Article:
I admit it: I'm a total geek. I love electronics, programming, 3D art, vintage Apple hardware, and whisky. I'm always juggling half a dozen projects. I also enjoy documenting it all: my successes, my failures, my experiences... and everything geeky along the way.


Nixie Clock 5V / 12V Power Supply | Kevin Rye.net - Main

Kevin Rye

Geek Extraordinaire. Yeh, I said it.

Nixie Clock 5V / 12V Power Supply

The past few months have seen zero progress in the nixie clock department. The clock took a backseat to some other projects that I wanted to wrap up, not to mention the new ones that I started. I still haven't finished painting my 3D-printed Mei Lin statue. In any case, it's time to dig back in and make some progress.

The power supply I picked out to step my input voltage up to power the nixies runs off 12 volts. That introduces an additional task of having to step the voltage down to 5 volts for the logic. I immediately defaulted to the tried and true 7805 voltage regulator. After chalking up the design and laying out the PCB, I realized that the heatsink it would need to keep cool would be way too big and run way too hot to cram into a small clock enclosure. I'm also not about to incorporate a fan into a desk clock.

I needed to find an alternative to the classic 7805. I decided to go with a super small buck converter. I found one on eBay for $3 bucks. It even has a trim pot so you can adjust the output voltage all the way down to 1V. The best part is that it doesn't need a heatsink. I picked up a few in case they come in handy for other projects.


It really is tiny and I have more than enough space on my PCB to fit it in. It only measures 11x17 mm.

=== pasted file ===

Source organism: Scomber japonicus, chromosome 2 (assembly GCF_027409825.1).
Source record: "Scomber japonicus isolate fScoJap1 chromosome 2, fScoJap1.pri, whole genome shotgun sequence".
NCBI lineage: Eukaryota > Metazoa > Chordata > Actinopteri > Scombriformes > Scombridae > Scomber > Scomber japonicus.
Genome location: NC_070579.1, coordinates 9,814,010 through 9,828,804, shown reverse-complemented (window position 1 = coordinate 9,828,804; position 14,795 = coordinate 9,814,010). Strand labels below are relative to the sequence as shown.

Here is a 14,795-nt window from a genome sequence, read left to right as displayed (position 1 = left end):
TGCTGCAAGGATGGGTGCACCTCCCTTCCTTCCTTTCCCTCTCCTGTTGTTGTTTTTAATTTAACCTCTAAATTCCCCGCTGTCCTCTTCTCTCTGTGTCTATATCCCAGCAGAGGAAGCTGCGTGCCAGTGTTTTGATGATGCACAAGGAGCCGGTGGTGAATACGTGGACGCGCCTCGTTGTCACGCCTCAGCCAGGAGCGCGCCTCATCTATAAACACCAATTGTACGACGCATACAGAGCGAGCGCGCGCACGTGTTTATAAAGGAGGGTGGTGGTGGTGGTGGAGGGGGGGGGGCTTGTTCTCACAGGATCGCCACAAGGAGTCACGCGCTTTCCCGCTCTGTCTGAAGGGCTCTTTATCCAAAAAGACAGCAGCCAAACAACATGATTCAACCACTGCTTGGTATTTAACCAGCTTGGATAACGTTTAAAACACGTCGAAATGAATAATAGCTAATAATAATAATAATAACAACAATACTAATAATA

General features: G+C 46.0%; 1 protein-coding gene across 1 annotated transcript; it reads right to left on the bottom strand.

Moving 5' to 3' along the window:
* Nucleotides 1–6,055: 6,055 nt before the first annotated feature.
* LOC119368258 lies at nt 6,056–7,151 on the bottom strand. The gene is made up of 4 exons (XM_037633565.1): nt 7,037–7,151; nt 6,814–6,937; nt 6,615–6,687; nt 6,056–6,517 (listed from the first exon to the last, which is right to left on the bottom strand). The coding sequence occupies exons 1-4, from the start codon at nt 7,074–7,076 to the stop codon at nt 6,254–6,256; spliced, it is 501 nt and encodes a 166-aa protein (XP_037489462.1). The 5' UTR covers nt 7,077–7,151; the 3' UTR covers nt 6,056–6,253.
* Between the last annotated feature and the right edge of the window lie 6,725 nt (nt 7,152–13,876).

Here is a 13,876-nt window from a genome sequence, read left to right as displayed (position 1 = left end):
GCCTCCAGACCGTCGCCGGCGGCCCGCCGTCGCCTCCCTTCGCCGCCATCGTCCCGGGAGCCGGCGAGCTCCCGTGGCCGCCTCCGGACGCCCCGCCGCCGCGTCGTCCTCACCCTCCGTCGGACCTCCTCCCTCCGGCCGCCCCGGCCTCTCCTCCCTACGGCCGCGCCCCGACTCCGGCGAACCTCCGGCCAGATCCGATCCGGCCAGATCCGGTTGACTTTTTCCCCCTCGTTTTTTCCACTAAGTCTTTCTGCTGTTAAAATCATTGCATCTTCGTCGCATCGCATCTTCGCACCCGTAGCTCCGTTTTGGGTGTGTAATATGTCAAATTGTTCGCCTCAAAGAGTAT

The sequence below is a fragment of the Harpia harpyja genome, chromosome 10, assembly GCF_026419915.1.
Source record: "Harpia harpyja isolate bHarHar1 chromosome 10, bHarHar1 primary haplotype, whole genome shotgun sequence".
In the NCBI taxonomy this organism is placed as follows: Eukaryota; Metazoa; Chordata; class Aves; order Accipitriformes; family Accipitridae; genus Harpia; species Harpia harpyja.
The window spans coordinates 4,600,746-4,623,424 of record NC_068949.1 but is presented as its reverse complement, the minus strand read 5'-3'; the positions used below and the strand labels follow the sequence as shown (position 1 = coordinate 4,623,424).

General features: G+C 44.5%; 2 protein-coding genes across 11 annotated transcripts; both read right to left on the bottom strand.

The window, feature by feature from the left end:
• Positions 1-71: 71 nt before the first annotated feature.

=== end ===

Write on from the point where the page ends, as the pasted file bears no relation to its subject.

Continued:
I soldered some headers onto one so that I could breadboard it.


I put together a schematic to try it out. Twelve volts comes in from the wall wart and powers the nixie supply and the buck converter. The buck converter takes the 12 volts and knocks it down to 5 volts for the logic. The nixie supply steps up the 12 volts to 170 volts that'll feed the nixies.

nixie high power suppy schematic

All that was left to do was throw it on the breadboard and try it out. I threw in an LED and a power transistor so that I could test out the 5 volts. I put 5 volts on the base of the transistor to turn on the nixie. Everything works.


I even made an EAGLE part for it.

Screen Shot 2015-06-23 at 10.14.06 PM

Screen Shot 2015-06-23 at 10.14.10 PM

Screen Shot 2015-06-23 at 10.14.22 PM

I printed it just to make sure everything lined up. It's perfect.


Now I just have to design the PCB.

See this project from start to finish:
Got My Nixies Powered!
IN-12 Nixie Breakout Board, Part 1
Flashing a Nixie with an Arduino
IN-12 Nixie Breakout Board, Part 2
Driving a Nixie with a 74141 BCD Decoder
More Nixie Tube Experiments
Nixie Clock 5V / 12V Power Supply
Nixie Clock PCBs / EAGLE Upgrade
Nixie Clock Main Board PCB Build
Nixie Clock Final Build, Part I
Nixie Clock Final Build, Part II
Nixie Clock Final Build, Part III